Congratulations - you have arrived at the main event
Interviews in Israel can be both formal and casual and depending on the size of your prospective employer the first stage interview may be with a personnel/human resources representative of that employer.
Put yourself in the employer's shoes - Why should I hire you?
There is an enormous wealth of material on the subject of interview planning and technique and what is provided here is by no means a comprehensive overview; rather, a brief insight.
The informational interview can be particularly useful for the immigrant job hunter and for those on Pilot Trips. It involves gathering information from people in the field, about the field.
Your objective is turning interviews into job offers.
Practice, Practice, Practice
There is no substitute for practice both through constant interview experience and using role-play exercises.
Many interviews are lost well in advance by the applicants' failure to do sufficient research to understand the employers' needs.
Research your potential employer: ask friends, check the internet, what type of business does the employer conduct.
You will need to demonstrate that you have done your homework: think about competitors, industry trends, the day to day tasks associated with the job, common problems in the industry and recent changes or developments in the organization.
Match your knowledge, skills and abilities ahead of the interview.
Do you have the right address? Don't be late. Check the route in advance, assess the time you need, anticipate delays and the best advice - do a dummy run.
If you are lucky, you will be interviewed by an experienced interviewer who will make you feel at ease. The best interviews are an equal and bi-directional exchange of information. The really experienced interviewer will be looking for a reason not to hire you.
Typically you may be asked:
- Tell me about yourself? - This tests your ability to communicate - it is not an invitation to go through your life history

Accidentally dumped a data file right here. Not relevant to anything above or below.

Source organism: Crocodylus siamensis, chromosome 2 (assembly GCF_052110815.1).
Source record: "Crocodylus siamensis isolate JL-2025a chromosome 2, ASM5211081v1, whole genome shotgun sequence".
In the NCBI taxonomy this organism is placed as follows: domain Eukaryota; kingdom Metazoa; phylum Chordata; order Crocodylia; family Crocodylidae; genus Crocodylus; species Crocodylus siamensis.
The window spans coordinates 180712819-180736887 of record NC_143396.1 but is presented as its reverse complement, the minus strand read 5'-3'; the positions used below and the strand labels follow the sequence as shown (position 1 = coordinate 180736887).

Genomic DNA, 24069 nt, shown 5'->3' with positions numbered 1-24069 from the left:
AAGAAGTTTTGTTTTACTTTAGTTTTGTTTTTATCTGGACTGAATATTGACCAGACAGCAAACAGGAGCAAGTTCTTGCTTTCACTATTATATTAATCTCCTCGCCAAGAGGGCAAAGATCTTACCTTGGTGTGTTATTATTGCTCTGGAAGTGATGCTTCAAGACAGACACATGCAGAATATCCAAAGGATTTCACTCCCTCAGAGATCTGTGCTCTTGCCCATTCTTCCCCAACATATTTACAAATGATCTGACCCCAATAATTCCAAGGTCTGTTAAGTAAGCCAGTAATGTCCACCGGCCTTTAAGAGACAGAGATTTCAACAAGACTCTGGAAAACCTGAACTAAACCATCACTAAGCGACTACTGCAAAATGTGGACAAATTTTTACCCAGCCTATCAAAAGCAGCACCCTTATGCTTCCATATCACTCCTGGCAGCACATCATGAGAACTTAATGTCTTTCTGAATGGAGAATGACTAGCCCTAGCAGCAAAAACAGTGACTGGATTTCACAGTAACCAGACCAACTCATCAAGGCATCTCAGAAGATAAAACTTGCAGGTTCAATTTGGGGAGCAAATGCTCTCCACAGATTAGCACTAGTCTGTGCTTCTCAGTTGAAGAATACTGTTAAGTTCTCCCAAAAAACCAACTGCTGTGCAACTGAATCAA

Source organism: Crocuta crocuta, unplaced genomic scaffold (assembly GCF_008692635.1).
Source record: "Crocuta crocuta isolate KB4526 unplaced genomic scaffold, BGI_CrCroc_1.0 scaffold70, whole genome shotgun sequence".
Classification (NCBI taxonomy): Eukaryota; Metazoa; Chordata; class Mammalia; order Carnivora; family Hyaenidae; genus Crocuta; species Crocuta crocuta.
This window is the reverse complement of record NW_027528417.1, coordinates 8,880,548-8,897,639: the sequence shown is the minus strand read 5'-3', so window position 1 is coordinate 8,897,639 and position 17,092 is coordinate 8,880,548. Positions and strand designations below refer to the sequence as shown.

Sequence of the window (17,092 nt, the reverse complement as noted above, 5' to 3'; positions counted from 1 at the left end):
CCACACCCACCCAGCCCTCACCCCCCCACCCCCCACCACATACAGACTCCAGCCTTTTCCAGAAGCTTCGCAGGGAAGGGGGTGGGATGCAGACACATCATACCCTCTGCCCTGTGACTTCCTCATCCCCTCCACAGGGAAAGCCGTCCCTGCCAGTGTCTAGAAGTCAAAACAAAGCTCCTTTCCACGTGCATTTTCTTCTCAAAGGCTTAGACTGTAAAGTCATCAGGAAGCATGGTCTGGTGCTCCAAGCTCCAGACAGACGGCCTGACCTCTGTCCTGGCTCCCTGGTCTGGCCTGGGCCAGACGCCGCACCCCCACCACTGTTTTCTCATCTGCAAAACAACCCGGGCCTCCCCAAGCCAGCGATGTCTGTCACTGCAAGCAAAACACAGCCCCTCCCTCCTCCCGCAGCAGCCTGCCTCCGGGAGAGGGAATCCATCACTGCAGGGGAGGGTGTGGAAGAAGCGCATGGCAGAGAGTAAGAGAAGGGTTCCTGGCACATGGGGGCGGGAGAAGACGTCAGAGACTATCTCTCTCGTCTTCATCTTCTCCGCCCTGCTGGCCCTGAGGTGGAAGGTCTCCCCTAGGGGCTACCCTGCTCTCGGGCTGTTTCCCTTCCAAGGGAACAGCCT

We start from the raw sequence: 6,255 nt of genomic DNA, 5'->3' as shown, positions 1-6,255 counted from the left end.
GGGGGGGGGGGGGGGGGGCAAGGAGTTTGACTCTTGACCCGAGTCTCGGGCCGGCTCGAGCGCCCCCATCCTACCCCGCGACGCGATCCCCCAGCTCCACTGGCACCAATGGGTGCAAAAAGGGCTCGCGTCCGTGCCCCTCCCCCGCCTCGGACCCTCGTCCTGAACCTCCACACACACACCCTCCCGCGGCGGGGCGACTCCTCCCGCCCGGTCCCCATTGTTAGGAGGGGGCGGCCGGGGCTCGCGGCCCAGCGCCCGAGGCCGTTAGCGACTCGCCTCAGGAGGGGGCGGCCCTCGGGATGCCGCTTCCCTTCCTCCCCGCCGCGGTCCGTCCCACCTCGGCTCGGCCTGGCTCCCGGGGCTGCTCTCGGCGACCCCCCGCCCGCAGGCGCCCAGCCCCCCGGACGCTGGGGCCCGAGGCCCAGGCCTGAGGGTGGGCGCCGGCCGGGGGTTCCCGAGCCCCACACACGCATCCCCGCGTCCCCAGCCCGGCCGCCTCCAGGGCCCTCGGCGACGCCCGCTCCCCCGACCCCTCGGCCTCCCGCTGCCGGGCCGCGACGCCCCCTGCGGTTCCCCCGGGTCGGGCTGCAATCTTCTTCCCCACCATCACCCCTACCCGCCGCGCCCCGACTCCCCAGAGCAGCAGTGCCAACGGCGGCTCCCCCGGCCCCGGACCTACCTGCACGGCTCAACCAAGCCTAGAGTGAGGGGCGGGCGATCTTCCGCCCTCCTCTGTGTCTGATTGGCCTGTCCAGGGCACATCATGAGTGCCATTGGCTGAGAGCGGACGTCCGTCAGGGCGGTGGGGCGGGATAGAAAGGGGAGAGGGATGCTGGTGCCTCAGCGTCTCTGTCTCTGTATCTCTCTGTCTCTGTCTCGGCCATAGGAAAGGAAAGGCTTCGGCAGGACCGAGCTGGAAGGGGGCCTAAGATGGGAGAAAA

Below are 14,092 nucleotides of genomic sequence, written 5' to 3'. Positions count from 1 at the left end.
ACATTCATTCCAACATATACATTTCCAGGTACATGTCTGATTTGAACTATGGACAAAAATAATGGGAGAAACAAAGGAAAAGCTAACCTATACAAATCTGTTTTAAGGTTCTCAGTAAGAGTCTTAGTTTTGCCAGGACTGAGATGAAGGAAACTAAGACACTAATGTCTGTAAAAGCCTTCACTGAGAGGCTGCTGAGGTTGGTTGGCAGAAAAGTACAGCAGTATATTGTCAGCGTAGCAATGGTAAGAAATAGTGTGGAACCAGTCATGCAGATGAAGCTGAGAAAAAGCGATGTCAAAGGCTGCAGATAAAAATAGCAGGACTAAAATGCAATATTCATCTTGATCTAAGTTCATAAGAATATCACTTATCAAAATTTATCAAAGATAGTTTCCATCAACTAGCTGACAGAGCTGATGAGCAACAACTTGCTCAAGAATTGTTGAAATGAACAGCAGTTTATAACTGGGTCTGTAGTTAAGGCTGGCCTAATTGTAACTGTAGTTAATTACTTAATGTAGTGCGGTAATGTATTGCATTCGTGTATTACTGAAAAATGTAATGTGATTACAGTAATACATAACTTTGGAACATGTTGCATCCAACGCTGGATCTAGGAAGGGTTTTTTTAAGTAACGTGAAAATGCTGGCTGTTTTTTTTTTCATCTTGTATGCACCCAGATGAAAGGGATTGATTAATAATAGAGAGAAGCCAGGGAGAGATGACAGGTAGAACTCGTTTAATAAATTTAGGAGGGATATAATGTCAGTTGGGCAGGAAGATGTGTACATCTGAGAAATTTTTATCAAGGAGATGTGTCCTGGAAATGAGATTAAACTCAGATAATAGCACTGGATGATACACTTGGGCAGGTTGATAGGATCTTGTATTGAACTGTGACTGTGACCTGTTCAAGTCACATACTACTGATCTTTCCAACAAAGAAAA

- Why did you leave your last job?
- What were your duties and responsibilities?
- What are your greatest strengths and weaknesses?
- Where do you want to be three years from now?
- What motivates you at work?
- Why did you choose this field?
This list is endless - be prepared.
Make sure your answers are clear and communicate your qualities. Ask questions:
You should have at least 10 questions prepared - no need to ask them all
Show you have done you homework
Demonstrate your ability to question/analyze
Where are the main customers of this organization
What are the competitive factors facing the work group in the organization
Get feedback during the interview - ask
Do you believe I have got the kind of experience you are looking for?
How do you feel my experience matches your needs?
Present yourself as the solution - what can you offer?
Here are some ideas - list what you can do
- Cut costs
- Use old things in new ways
- Cut down time
- Turn around a bad situation
- Meet deadlines
- Improve customer support
- Talk about possibilities
Most people's jobs change as the needs of their employer change.
In general, the people who really succeed are the ones who have actually created their own jobs by putting forward new ideas, expanding their scope and opening up new possibilities.
Dress like a winner
The way you present yourself - your clothes, posture and grooming communicates a great deal. Even though there is a degree of informality in the Israel dress code at work - for the interview it is best to dress in conservative fashion.
Express your qualities
Cite a past work related situation or accomplishment that demonstrate some or all of the following qualities you have:
- Self Assured
- Able to think on feet
- Eye for detail
Close with action
- Don't sound desperate but also - don't leave the interview on vague term
- What else do you need to know about me to make a decision?
- Do you have any reservations about my ability to perform this job?
- What is the timescale for this appointment?
Compose a letter addressed to the employer with the purpose of conveying and clarifying those ideas you neglected to state or emphasize enough in the interview.
Nothing ventured is nothing gained - tell the employer that you think you performed poorly in the interview and that you would like to meet again.
More interview practice and role-play will prevent you repeating the same mistakes.
- Endorse your success and recognize your failures.
- Did you become comfortable in the interview?
- Which questions could you have better answered?
- Where did you succeed? Where did you fail?
- Which topics led to awkward silences?
- Did you emphasize your understanding of the connection between the organization's needs and your skills and experiences?
- Did you create a conversational atmosphere?
- Did the interviewer ask questions for which you were not prepared?
- Did you understand and address the interviewer's concerns about your candidacy?
- Did you forget to ask any questions about the job or organization that would help your decision should the job be offered to you?
- What would you do differently next time?